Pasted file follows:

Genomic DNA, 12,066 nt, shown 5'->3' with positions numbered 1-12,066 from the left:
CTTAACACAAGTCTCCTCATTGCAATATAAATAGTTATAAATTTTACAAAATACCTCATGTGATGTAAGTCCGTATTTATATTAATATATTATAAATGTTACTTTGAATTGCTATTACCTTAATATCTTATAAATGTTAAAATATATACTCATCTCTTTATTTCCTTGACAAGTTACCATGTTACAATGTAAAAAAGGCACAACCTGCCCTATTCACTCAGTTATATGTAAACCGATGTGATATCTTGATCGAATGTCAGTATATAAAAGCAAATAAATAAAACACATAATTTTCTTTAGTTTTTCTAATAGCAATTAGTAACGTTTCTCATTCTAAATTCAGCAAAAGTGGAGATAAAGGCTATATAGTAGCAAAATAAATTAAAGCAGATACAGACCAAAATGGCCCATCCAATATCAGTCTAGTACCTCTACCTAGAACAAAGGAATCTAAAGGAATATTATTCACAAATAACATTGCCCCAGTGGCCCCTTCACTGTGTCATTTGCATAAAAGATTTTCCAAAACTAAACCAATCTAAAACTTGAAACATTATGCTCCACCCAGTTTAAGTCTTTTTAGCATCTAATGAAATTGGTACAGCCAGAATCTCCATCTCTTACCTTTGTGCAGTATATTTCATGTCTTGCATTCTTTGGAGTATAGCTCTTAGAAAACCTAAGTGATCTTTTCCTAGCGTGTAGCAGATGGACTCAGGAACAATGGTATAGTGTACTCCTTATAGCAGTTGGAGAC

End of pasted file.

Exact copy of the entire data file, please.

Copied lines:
Genomic DNA, 12,066 nt, shown 5'->3' with positions numbered 1-12,066 from the left:
CTTAACACAAGTCTCCTCATTGCAATATAAATAGTTATAAATTTTACAAAATACCTCATGTGATGTAAGTCCGTATTTATATTAATATATTATAAATGTTACTTTGAATTGCTATTACCTTAATATCTTATAAATGTTAAAATATATACTCATCTCTTTATTTCCTTGACAAGTTACCATGTTACAATGTAAAAAAGGCACAACCTGCCCTATTCACTCAGTTATATGTAAACCGATGTGATATCTTGATCGAATGTCAGTATATAAAAGCAAATAAATAAAACACATAATTTTCTTTAGTTTTTCTAATAGCAATTAGTAACGTTTCTCATTCTAAATTCAGCAAAAGTGGAGATAAAGGCTATATAGTAGCAAAATAAATTAAAGCAGATACAGACCAAAATGGCCCATCCAATATCAGTCTAGTACCTCTACCTAGAACAAAGGAATCTAAAGGAATATTATTCACAAATAACATTGCCCCAGTGGCCCCTTCACTGTGTCATTTGCATAAAAGATTTTCCAAAACTAAACCAATCTAAAACTTGAAACATTATGCTCCACCCAGTTTAAGTCTTTTTAGCATCTAATGAAATTGGTACAGCCAGAATCTCCATCTCTTACCTTTGTGCAGTATATTTCATGTCTTGCATTCTTTGGAGTATAGCTCTTAGAAAACCTAAGTGATCTTTTCCTAGCGTGTAGCAGATGGACTCAGGAACAATGGTATAGTGTACTCCTTATAGCAGTTGGAGAC